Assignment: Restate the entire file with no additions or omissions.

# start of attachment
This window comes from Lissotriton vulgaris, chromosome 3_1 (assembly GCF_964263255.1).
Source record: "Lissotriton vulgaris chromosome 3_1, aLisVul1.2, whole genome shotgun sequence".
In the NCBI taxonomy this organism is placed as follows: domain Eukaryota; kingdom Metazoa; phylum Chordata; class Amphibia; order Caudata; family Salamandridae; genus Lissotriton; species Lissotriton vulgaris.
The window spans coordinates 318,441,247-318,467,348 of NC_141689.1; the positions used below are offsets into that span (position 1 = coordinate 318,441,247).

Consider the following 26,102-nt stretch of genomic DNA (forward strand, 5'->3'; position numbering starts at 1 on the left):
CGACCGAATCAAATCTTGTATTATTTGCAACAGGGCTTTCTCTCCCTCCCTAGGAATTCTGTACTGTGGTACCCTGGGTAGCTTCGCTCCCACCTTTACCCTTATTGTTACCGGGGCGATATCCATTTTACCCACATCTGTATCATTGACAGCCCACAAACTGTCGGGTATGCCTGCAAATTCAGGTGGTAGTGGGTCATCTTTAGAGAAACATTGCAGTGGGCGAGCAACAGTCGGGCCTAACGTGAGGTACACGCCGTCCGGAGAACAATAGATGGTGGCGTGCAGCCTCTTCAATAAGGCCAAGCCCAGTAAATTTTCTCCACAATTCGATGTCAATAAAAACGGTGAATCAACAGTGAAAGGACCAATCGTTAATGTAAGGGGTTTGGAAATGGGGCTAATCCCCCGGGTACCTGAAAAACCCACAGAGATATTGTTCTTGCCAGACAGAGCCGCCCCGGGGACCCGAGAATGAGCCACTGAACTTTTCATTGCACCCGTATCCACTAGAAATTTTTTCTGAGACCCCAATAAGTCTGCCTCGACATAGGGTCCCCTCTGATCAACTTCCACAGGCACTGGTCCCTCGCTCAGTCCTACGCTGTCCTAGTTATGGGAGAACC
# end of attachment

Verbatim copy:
This window comes from Lissotriton vulgaris, chromosome 3_1 (assembly GCF_964263255.1).
Source record: "Lissotriton vulgaris chromosome 3_1, aLisVul1.2, whole genome shotgun sequence".
In the NCBI taxonomy this organism is placed as follows: domain Eukaryota; kingdom Metazoa; phylum Chordata; class Amphibia; order Caudata; family Salamandridae; genus Lissotriton; species Lissotriton vulgaris.
The window spans coordinates 318,441,247-318,467,348 of NC_141689.1; the positions used below are offsets into that span (position 1 = coordinate 318,441,247).

Consider the following 26,102-nt stretch of genomic DNA (forward strand, 5'->3'; position numbering starts at 1 on the left):
CGACCGAATCAAATCTTGTATTATTTGCAACAGGGCTTTCTCTCCCTCCCTAGGAATTCTGTACTGTGGTACCCTGGGTAGCTTCGCTCCCACCTTTACCCTTATTGTTACCGGGGCGATATCCATTTTACCCACATCTGTATCATTGACAGCCCACAAACTGTCGGGTATGCCTGCAAATTCAGGTGGTAGTGGGTCATCTTTAGAGAAACATTGCAGTGGGCGAGCAACAGTCGGGCCTAACGTGAGGTACACGCCGTCCGGAGAACAATAGATGGTGGCGTGCAGCCTCTTCAATAAGGCCAAGCCCAGTAAATTTTCTCCACAATTCGATGTCAATAAAAACGGTGAATCAACAGTGAAAGGACCAATCGTTAATGTAAGGGGTTTGGAAATGGGGCTAATCCCCCGGGTACCTGAAAAACCCACAGAGATATTGTTCTTGCCAGACAGAGCCGCCCCGGGGACCCGAGAATGAGCCACTGAACTTTTCATTGCACCCGTATCCACTAGAAATTTTTTCTGAGACCCCAATAAGTCTGCCTCGACATAGGGTCCCCTCTGATCAACTTCCACAGGCACTGGTCCCTCGCTCAGTCCTACGCTGTCCTAGTTATGGGAGAACC